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A man who only goes by the name of Peter, makes millions a year by buying and selling goods from men’s fashion brand Supreme. Peter owns a shop named Unique Hype collection inside a run-down mall off Elizabeth Street in New York City’s Chinatown. The store is extremely small, maybe the size of a walk-in closet, and is impossible to find on Google.
“I’ve brought in seven figures a year for the last two years,” said Peter, the owner of the store, a thirty-year-old who refused to give his last name or be photographed. “I can’t show my face—I’m under a lot of eyes,” he said, sitting on a stool inside Unique Hype Collection last week. (Peter was actually under only four eyes: two posters of Lady Gaga looking at the camera while modelling a Supreme T-shirt hung on the ceiling above him.) “I do everything myself. With the eBay store, I even pack it and ship it myself,” he said, before pausing and thinking about this for a second. “Actually, I don’t drive myself. I have a driver.”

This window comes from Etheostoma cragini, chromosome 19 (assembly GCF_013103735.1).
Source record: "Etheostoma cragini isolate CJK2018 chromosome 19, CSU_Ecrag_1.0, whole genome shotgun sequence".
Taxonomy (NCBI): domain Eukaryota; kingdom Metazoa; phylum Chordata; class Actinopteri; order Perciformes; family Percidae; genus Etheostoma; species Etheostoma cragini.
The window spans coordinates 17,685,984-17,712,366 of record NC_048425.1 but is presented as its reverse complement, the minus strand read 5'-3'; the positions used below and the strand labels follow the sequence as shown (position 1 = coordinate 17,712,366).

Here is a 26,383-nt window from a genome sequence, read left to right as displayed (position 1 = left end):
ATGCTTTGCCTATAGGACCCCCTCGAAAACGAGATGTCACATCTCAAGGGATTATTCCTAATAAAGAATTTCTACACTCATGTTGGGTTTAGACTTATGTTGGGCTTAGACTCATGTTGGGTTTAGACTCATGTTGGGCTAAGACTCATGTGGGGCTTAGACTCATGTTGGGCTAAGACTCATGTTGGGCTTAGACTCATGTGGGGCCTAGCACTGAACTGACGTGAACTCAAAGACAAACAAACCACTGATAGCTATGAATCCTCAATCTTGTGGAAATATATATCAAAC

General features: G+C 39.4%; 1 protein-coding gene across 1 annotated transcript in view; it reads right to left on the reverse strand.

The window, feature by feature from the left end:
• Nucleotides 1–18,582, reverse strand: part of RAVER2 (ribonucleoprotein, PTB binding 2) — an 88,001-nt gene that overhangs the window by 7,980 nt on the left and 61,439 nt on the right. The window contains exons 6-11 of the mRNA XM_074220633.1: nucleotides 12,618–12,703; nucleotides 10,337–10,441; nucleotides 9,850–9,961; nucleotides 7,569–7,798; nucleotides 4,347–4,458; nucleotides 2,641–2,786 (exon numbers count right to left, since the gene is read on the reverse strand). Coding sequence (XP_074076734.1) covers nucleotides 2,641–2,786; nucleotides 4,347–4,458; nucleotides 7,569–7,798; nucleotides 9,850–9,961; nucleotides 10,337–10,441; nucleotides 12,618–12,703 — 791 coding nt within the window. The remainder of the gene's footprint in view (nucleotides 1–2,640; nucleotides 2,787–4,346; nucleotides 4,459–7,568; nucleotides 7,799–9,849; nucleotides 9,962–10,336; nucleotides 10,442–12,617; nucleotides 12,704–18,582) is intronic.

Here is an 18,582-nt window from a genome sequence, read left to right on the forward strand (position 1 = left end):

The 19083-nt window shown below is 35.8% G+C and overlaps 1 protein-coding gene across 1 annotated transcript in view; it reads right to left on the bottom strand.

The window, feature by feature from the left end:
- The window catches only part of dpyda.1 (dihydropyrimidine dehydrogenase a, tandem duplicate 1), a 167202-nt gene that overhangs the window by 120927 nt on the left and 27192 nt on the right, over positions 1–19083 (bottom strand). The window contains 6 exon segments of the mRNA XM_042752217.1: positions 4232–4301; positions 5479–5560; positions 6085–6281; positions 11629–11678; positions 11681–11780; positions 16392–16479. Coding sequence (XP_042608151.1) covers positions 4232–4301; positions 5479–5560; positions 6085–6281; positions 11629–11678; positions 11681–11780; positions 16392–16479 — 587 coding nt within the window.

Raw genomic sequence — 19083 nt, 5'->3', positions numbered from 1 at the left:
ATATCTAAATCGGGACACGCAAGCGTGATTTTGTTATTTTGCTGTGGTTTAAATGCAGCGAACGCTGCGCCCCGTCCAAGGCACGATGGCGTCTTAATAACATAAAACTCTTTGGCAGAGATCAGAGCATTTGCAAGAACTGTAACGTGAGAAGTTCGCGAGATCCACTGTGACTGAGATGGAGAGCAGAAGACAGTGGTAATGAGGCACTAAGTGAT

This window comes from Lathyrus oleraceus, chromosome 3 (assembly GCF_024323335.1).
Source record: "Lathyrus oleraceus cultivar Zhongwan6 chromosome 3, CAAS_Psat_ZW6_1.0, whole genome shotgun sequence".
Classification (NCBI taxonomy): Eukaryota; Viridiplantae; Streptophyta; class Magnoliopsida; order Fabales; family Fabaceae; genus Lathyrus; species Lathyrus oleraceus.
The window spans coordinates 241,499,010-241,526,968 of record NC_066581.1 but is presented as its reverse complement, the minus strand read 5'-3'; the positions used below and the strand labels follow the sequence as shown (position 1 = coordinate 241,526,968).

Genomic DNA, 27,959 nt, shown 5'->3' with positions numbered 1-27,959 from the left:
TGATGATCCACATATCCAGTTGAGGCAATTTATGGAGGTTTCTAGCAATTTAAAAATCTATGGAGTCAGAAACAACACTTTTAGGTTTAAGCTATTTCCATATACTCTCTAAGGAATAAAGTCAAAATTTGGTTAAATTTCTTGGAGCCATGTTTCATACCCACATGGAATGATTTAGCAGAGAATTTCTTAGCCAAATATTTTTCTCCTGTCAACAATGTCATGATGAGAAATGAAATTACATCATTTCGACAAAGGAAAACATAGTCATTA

Peter pays 10-30 secret employees, mostly teenagers to stand in line for a hundred dollars each, to wait in line when Supreme releases clothing. He then resells the sold out designs on eBay at significant markups.
Much of its merchandise goes to Japan, where Supreme goods can cost twice what they do here at retail. On a recent Friday afternoon, a cap that had gone on sale on Thursday at Supreme for forty-eight dollars was on the shelf at Unique Hype Collection for eighty-five dollars, where teen-agers were eyeing it jealously. The store even uses authentic Supreme shopping bags, recycled from purchases made at Supreme.
Read the entire story about Peter and Unique Hype Collection on the New Yorker.